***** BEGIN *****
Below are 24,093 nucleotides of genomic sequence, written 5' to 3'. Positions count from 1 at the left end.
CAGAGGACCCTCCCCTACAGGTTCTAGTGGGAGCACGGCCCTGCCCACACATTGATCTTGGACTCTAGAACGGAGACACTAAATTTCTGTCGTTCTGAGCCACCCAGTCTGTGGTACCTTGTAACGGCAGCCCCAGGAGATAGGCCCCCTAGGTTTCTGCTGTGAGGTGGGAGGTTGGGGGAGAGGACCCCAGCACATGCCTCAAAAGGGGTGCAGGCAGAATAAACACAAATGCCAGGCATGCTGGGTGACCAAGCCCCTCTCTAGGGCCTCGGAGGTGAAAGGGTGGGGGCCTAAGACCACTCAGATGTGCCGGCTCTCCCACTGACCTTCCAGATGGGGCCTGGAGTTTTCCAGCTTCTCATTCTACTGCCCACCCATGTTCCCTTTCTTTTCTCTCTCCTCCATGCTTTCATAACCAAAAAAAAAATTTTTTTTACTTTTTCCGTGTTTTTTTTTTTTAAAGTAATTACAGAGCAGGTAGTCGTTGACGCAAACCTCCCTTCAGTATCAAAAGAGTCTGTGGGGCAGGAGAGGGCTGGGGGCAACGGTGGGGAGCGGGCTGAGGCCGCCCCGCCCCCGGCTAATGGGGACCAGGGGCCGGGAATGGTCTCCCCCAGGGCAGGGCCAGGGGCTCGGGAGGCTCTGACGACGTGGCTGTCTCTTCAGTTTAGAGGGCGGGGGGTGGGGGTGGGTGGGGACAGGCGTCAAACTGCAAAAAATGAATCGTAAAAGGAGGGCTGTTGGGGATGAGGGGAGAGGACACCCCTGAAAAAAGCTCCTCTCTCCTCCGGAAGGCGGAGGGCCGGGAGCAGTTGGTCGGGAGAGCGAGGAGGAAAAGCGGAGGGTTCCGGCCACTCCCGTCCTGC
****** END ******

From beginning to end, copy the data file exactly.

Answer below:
Below are 24,093 nucleotides of genomic sequence, written 5' to 3'. Positions count from 1 at the left end.
CAGAGGACCCTCCCCTACAGGTTCTAGTGGGAGCACGGCCCTGCCCACACATTGATCTTGGACTCTAGAACGGAGACACTAAATTTCTGTCGTTCTGAGCCACCCAGTCTGTGGTACCTTGTAACGGCAGCCCCAGGAGATAGGCCCCCTAGGTTTCTGCTGTGAGGTGGGAGGTTGGGGGAGAGGACCCCAGCACATGCCTCAAAAGGGGTGCAGGCAGAATAAACACAAATGCCAGGCATGCTGGGTGACCAAGCCCCTCTCTAGGGCCTCGGAGGTGAAAGGGTGGGGGCCTAAGACCACTCAGATGTGCCGGCTCTCCCACTGACCTTCCAGATGGGGCCTGGAGTTTTCCAGCTTCTCATTCTACTGCCCACCCATGTTCCCTTTCTTTTCTCTCTCCTCCATGCTTTCATAACCAAAAAAAAAATTTTTTTTACTTTTTCCGTGTTTTTTTTTTTTAAAGTAATTACAGAGCAGGTAGTCGTTGACGCAAACCTCCCTTCAGTATCAAAAGAGTCTGTGGGGCAGGAGAGGGCTGGGGGCAACGGTGGGGAGCGGGCTGAGGCCGCCCCGCCCCCGGCTAATGGGGACCAGGGGCCGGGAATGGTCTCCCCCAGGGCAGGGCCAGGGGCTCGGGAGGCTCTGACGACGTGGCTGTCTCTTCAGTTTAGAGGGCGGGGGGTGGGGGTGGGTGGGGACAGGCGTCAAACTGCAAAAAATGAATCGTAAAAGGAGGGCTGTTGGGGATGAGGGGAGAGGACACCCCTGAAAAAAGCTCCTCTCTCCTCCGGAAGGCGGAGGGCCGGGAGCAGTTGGTCGGGAGAGCGAGGAGGAAAAGCGGAGGGTTCCGGCCACTCCCGTCCTGC